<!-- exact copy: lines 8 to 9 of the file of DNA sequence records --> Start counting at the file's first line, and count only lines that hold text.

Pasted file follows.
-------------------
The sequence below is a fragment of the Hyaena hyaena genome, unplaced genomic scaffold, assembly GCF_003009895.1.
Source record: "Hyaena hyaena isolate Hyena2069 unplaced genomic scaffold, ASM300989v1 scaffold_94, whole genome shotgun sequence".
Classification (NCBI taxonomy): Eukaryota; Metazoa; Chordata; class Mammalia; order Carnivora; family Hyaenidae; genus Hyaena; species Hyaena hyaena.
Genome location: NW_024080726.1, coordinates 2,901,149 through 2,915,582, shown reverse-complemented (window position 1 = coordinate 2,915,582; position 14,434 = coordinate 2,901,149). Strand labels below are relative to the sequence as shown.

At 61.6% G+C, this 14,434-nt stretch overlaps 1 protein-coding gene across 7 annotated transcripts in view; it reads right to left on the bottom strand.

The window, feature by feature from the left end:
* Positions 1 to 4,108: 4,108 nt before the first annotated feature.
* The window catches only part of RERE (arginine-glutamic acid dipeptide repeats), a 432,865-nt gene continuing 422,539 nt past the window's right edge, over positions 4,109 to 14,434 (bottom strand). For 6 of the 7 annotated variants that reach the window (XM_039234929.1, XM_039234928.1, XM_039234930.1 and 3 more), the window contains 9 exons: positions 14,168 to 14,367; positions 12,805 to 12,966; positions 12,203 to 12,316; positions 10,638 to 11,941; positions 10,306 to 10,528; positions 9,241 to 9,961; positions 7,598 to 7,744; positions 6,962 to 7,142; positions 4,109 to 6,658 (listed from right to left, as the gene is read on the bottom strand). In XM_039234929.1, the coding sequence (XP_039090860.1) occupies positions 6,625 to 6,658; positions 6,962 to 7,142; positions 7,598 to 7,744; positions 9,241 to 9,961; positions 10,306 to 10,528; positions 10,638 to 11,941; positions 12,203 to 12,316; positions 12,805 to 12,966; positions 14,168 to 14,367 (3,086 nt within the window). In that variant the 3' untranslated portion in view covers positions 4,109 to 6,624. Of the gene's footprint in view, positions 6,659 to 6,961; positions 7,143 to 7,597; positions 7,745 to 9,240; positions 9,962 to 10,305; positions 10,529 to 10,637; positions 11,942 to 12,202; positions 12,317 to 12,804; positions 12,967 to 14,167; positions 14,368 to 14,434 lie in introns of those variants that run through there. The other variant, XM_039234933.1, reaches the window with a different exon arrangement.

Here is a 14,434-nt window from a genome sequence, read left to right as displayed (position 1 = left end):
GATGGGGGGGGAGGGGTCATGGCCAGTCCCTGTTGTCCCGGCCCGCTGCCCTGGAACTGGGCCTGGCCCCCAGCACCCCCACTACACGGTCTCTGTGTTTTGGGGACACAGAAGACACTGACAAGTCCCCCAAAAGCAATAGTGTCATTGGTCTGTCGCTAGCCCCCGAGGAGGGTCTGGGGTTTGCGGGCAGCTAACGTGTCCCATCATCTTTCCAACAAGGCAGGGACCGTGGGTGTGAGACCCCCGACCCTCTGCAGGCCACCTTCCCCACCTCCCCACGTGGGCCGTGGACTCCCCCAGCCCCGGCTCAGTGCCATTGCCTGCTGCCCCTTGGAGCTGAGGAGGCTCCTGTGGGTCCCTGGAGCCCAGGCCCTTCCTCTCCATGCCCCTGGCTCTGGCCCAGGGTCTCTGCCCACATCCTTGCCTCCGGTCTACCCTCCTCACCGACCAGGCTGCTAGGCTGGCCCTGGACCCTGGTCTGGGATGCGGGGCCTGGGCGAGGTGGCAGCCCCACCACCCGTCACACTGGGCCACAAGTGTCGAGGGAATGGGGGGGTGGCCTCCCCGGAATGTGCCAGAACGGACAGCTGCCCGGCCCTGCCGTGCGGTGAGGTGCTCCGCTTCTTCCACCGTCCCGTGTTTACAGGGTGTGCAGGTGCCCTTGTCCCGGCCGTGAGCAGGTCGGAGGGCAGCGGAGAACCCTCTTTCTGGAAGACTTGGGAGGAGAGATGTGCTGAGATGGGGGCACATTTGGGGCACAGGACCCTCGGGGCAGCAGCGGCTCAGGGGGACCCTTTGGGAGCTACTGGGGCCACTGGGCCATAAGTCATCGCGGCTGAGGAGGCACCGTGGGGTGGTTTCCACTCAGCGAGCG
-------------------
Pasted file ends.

* The window catches only part of RERE (arginine-glutamic acid dipeptide repeats), a 432,865-nt gene continuing 422,539 nt past the window's right edge, over positions 4,109 to 14,434 (bottom strand). For 6 of the 7 annotated variants that reach the window (XM_039234929.1, XM_039234928.1, XM_039234930.1 and 3 more), the window contains 9 exons: positions 14,168 to 14,367; positions 12,805 to 12,966; positions 12,203 to 12,316; positions 10,638 to 11,941; positions 10,306 to 10,528; positions 9,241 to 9,961; positions 7,598 to 7,744; positions 6,962 to 7,142; positions 4,109 to 6,658 (listed from right to left, as the gene is read on the bottom strand). In XM_039234929.1, the coding sequence (XP_039090860.1) occupies positions 6,625 to 6,658; positions 6,962 to 7,142; positions 7,598 to 7,744; positions 9,241 to 9,961; positions 10,306 to 10,528; positions 10,638 to 11,941; positions 12,203 to 12,316; positions 12,805 to 12,966; positions 14,168 to 14,367 (3,086 nt within the window). In that variant the 3' untranslated portion in view covers positions 4,109 to 6,624. Of the gene's footprint in view, positions 6,659 to 6,961; positions 7,143 to 7,597; positions 7,745 to 9,240; positions 9,962 to 10,305; positions 10,529 to 10,637; positions 11,942 to 12,202; positions 12,317 to 12,804; positions 12,967 to 14,167; positions 14,368 to 14,434 lie in introns of those variants that run through there. The other variant, XM_039234933.1, reaches the window with a different exon arrangement.

Here is a 14,434-nt window from a genome sequence, read left to right as displayed (position 1 = left end):